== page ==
By Standard 3 we knew that one should not cry when caned, and by standard 5 even the most sensitive ones among us knew better than to demonstrate pain when caned. I have yet to understand how our teachers felt, but I suspect they were both frustrated by our pretend stoicism and secretly proud: they had done their job in hardening us.

Take pain without flinching. This foundational lesson.

This early structure provides a useful paradigm for considering our schizoid relationship to time: on the one hand, caning disciplines by infantilizing and on the other the stoicism displayed in the face of pain displays something our teachers termed “maturity.”

In fact, we grew up by being told to grow up. At age 2, we were already being told not to be babies. We all wanted to be what my 2 year old niece calls “big.” Over and over she says she wants to be “big.” I hesitate to term this desire to be “big” a desire for agency. Increasingly, and pessimistically so, I think of it as a desire for hardened calluses, a desire to master pain.

I must pause here and insist, if only to myself, that I am not interested in writing a counter-narrative of “growing up Kenyan.” I climbed trees, ate mangoes, played shake, and, with the exception of my grandfather’s death, the most traumatic incident from my childhood involved my cousins decapitating my teddy bear (I know who they are, I have not forgotten, and am still waiting for an apology 25 years after the fact).

Instead, I want to trace the more subtle, often darker, but no less important threads that form part of our national warp and weft. To follow the brown that is so often overshadowed by the red and green.

I begin from standard 3 because I am interested in how we continue to be infantilized by our leaders. Last week, for instance, in what seemed to be a “government approved” message, Mwai Kibaki and Uhuru Kenyatta told us that tribal politics (my phrasing) are “retrograde” and “childish” (my word). In this new Kenya, this coalition-government Kenya, this post-election violence (PEV) Kenya, we had to think nationally, be Kenyans, not petty, squabbling tribes.

That their rhetoric repeats in form the colonial apprehension of tribes (or ethnicities) should come as no surprise. As numerous scholars of postcolonialism have pointed out, the post-independence era saw the new national elites redeploying colonial categories and discourses. Encountering the man who had signed his detention order, Kenyatta admitted that detention could be a useful tool—and used it with great relish himself.

However, to reduce local antipathies—tribal seems inadequate to describe the complex local-based negotiations of the PEV—to petty squabbles, and to reduce lingering resentments and injuries to forms of sulking, and this has been an ongoing theme in the government’s response to the IDP situation and various critiques from human rights groups, is to refuse to engage with citizens as citizens, as presumably mature enough to choose their leaders.

To return to my niece for a moment: to ask a child to be a grown up is to continue to infantilize the child. To ask grown ups to be grown ups is to infantilize them. To ask Kenyans to be “big” is to refuse to take their rights as citizens with any degree of seriousness or care.

More to the point, and I cannot underscore enough how fundamentally I believe this, to infantilize citizens by asking them to be grown up is intricately and inevitably bound to how citizens should react to pain and hardship.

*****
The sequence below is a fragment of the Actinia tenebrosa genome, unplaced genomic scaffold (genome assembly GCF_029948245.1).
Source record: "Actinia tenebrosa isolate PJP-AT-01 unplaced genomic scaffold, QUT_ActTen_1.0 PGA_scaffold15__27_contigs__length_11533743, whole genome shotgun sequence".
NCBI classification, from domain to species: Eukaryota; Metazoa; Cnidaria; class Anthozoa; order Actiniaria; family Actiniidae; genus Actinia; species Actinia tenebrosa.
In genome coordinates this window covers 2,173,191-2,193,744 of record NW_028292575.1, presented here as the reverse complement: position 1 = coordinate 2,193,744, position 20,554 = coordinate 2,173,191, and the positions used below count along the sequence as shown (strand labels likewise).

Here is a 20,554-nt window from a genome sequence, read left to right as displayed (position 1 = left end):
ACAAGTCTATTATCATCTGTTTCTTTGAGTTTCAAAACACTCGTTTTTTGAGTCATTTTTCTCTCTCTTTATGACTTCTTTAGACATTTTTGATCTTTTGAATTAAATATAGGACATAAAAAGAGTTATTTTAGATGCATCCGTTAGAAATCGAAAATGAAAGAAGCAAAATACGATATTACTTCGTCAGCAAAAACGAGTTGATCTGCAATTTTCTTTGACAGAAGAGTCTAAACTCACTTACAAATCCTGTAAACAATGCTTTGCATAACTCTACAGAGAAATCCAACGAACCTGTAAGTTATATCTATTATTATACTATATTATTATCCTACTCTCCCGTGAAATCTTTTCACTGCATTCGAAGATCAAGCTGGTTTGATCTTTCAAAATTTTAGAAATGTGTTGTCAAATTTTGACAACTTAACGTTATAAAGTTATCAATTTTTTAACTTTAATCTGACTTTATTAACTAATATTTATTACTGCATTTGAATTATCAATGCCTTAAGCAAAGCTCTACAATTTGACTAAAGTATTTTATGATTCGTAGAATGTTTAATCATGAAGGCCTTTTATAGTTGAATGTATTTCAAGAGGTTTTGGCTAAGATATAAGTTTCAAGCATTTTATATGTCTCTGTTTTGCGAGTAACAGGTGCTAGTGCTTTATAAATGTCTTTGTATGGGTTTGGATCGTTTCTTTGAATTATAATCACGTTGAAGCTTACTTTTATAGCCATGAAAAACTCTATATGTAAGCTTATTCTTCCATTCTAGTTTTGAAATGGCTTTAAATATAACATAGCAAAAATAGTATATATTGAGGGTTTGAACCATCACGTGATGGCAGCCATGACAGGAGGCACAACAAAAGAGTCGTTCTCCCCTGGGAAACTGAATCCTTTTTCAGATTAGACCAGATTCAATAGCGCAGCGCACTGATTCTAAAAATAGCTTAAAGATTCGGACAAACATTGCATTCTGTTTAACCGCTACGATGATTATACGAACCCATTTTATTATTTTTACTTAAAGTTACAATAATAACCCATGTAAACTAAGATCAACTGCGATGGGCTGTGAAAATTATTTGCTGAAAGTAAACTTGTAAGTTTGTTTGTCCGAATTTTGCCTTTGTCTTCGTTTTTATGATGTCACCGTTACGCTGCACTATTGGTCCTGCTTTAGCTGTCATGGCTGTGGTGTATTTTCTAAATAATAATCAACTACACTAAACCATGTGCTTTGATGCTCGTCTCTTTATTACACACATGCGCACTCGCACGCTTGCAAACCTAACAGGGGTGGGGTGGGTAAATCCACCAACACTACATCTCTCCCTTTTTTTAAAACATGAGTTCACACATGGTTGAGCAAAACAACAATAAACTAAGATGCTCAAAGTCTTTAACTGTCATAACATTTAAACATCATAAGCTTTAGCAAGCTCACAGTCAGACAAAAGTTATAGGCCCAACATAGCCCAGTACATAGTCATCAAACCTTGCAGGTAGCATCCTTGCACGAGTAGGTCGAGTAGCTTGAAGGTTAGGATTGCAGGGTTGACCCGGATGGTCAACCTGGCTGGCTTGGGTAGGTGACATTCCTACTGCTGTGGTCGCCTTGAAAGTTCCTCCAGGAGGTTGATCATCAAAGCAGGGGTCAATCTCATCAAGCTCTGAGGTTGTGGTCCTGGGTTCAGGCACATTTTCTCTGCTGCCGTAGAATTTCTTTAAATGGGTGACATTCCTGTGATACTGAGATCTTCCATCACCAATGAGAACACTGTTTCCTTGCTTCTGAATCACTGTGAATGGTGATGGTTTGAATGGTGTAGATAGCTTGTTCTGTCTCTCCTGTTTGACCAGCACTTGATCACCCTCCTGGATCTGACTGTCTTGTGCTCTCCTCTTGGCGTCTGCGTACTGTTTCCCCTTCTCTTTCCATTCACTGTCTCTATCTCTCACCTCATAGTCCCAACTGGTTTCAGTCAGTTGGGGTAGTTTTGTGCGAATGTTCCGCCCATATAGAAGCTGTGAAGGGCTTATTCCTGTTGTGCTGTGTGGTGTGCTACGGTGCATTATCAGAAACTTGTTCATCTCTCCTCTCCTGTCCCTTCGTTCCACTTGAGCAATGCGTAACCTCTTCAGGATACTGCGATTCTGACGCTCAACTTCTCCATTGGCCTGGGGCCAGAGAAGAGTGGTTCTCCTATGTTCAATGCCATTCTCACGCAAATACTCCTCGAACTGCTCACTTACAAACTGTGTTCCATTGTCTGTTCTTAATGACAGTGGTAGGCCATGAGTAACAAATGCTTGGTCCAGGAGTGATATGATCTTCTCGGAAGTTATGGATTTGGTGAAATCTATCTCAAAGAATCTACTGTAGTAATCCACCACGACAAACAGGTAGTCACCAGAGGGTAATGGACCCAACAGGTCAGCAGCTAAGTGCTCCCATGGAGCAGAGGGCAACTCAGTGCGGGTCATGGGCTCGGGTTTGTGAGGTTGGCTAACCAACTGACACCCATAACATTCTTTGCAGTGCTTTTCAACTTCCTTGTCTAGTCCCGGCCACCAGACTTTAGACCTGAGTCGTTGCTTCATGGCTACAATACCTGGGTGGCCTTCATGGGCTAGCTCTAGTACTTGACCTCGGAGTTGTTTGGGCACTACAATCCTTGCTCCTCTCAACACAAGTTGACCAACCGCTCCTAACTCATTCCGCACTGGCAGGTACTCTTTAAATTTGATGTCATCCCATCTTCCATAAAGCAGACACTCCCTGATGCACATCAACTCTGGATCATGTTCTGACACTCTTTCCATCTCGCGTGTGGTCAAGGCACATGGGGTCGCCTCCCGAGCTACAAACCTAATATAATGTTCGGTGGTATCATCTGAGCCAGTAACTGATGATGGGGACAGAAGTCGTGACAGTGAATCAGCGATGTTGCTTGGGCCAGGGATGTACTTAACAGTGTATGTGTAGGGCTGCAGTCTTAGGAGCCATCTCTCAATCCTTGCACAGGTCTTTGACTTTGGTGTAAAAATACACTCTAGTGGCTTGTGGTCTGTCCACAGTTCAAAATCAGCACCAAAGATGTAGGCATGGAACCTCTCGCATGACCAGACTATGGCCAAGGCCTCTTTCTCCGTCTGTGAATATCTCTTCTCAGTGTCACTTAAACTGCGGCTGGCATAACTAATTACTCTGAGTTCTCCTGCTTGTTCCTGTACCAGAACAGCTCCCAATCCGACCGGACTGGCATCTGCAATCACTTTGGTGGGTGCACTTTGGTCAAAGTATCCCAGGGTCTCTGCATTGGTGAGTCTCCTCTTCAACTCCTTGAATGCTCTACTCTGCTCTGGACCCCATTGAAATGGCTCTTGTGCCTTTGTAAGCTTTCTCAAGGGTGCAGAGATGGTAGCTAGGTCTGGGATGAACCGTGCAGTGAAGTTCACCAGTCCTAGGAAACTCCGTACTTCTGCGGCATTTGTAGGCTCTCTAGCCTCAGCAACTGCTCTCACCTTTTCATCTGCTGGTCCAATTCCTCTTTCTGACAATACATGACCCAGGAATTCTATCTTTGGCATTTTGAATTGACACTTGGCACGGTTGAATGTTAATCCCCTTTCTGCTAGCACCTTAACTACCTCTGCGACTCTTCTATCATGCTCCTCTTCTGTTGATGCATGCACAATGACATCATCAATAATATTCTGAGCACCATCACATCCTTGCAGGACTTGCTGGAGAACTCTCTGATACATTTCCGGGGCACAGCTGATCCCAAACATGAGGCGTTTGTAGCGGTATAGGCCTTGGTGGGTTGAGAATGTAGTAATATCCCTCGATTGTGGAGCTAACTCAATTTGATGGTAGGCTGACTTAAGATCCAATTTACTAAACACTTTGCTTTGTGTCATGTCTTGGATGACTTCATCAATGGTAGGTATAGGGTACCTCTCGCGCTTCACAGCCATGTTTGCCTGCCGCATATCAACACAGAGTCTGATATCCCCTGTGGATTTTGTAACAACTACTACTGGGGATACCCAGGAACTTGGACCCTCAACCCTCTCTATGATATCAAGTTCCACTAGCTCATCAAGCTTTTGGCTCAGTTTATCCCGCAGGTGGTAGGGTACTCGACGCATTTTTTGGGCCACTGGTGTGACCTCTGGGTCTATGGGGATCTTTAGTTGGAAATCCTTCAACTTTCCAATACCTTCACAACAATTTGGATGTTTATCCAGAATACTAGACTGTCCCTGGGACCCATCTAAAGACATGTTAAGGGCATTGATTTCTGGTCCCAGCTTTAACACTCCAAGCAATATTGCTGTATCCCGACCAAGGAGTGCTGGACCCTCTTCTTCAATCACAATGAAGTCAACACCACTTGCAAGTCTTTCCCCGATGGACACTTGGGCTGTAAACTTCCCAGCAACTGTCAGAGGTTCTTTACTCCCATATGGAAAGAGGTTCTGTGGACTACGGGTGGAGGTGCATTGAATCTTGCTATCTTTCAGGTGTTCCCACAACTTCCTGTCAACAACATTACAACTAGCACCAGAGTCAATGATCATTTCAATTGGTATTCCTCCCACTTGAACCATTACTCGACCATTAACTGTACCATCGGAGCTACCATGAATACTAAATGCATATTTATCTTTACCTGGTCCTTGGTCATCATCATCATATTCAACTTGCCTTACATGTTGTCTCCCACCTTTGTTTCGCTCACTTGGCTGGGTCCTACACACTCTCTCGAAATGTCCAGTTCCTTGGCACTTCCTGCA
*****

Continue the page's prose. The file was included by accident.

To be grown up in Kenya is to take pain without flinching, learning, instead, to recite a rhetoric that begins with “life is hard” and ending with “God will help,” and I cannot overstate how pervasive this rhetoric is, cutting across classes and ethnicities, genders and occupations. The formulaic nature of this sentiment undercuts, to my mind, any real belief—it is less an expression of faith in religion than it is a shared, oft-repeated mantra, comforting in its banality, as all clichés are.

To be Kenyan is to be stoic: to be a child trained through pain to feel and not to feel.

And so those of us who dwell in feeling, or dwell on feeling, are placed in the strange situation of being deemed infantile, not having learned the appropriate lessons, or of having unlearned them through foreign education (and this, I suspect, is one key theme of the been-to novel, in which protagonists who return from abroad to Africa feel “improperly,” this for another day).

The philosopher Kenneth Burke uses the wonderful phrase “trained incapacity” to diagnose one of the effects of hyper-industrialization. Within economies where one’s job is both hyper-specific, one becomes incapable of learning anything else: one is too trained at one task to be proficient at any other.

And, so I return, once again, to that standard 3 classroom, to the role of corporal punishment in shaping who we are and continue to be, about the ways we learned to deal with pain and injury, or, rather, not to deal with them, about the impossible injunction to be grown up children, which continues to haunt our national discourse.

Increasingly, perhaps because I am a teacher, I continue to think about the role of what might be termed the pedagogical imaginary and its persistence in shaping who we are and who we desire to be. I continue to wonder about the relationship between discipline and violence that seems so fundamental to our infantile citizenship. I continue to wonder about our inability to deal with injury.

And I continue to worry about what we do when we tell our children to “grow up,” when we tell crying babies who have fallen and hurt themselves that they should not cry, when we believe that pain can be wished away or should be borne with stoicism.